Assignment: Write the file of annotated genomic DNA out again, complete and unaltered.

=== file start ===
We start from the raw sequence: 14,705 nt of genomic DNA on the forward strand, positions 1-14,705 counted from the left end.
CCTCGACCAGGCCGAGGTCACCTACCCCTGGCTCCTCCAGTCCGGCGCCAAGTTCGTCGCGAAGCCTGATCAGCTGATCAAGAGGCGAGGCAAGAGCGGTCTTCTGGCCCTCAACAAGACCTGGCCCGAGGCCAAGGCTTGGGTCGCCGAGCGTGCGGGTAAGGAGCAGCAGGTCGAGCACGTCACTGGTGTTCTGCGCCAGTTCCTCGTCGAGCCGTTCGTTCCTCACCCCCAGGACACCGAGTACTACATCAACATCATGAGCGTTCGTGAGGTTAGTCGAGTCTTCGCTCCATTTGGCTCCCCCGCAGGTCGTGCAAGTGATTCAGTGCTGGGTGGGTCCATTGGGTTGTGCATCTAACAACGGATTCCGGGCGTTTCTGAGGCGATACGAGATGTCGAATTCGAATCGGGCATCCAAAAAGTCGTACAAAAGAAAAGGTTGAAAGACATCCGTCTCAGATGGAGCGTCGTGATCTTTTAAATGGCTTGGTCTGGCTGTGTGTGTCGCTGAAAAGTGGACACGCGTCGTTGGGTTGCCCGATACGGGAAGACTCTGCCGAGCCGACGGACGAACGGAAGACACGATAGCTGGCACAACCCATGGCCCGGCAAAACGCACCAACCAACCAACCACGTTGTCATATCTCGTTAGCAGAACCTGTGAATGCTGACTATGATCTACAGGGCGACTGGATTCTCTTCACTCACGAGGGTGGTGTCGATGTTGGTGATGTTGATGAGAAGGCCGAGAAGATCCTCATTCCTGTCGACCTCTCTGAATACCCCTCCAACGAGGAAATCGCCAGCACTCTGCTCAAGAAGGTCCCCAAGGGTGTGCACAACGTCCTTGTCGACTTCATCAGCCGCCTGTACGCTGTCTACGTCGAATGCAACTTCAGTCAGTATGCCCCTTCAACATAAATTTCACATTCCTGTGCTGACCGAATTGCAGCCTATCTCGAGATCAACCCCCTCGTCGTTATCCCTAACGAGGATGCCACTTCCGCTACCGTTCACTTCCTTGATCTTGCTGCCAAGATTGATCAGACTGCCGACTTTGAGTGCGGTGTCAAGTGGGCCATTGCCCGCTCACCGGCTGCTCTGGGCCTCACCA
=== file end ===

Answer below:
We start from the raw sequence: 14,705 nt of genomic DNA on the forward strand, positions 1-14,705 counted from the left end.
CCTCGACCAGGCCGAGGTCACCTACCCCTGGCTCCTCCAGTCCGGCGCCAAGTTCGTCGCGAAGCCTGATCAGCTGATCAAGAGGCGAGGCAAGAGCGGTCTTCTGGCCCTCAACAAGACCTGGCCCGAGGCCAAGGCTTGGGTCGCCGAGCGTGCGGGTAAGGAGCAGCAGGTCGAGCACGTCACTGGTGTTCTGCGCCAGTTCCTCGTCGAGCCGTTCGTTCCTCACCCCCAGGACACCGAGTACTACATCAACATCATGAGCGTTCGTGAGGTTAGTCGAGTCTTCGCTCCATTTGGCTCCCCCGCAGGTCGTGCAAGTGATTCAGTGCTGGGTGGGTCCATTGGGTTGTGCATCTAACAACGGATTCCGGGCGTTTCTGAGGCGATACGAGATGTCGAATTCGAATCGGGCATCCAAAAAGTCGTACAAAAGAAAAGGTTGAAAGACATCCGTCTCAGATGGAGCGTCGTGATCTTTTAAATGGCTTGGTCTGGCTGTGTGTGTCGCTGAAAAGTGGACACGCGTCGTTGGGTTGCCCGATACGGGAAGACTCTGCCGAGCCGACGGACGAACGGAAGACACGATAGCTGGCACAACCCATGGCCCGGCAAAACGCACCAACCAACCAACCACGTTGTCATATCTCGTTAGCAGAACCTGTGAATGCTGACTATGATCTACAGGGCGACTGGATTCTCTTCACTCACGAGGGTGGTGTCGATGTTGGTGATGTTGATGAGAAGGCCGAGAAGATCCTCATTCCTGTCGACCTCTCTGAATACCCCTCCAACGAGGAAATCGCCAGCACTCTGCTCAAGAAGGTCCCCAAGGGTGTGCACAACGTCCTTGTCGACTTCATCAGCCGCCTGTACGCTGTCTACGTCGAATGCAACTTCAGTCAGTATGCCCCTTCAACATAAATTTCACATTCCTGTGCTGACCGAATTGCAGCCTATCTCGAGATCAACCCCCTCGTCGTTATCCCTAACGAGGATGCCACTTCCGCTACCGTTCACTTCCTTGATCTTGCTGCCAAGATTGATCAGACTGCCGACTTTGAGTGCGGTGTCAAGTGGGCCATTGCCCGCTCACCGGCTGCTCTGGGCCTCACCA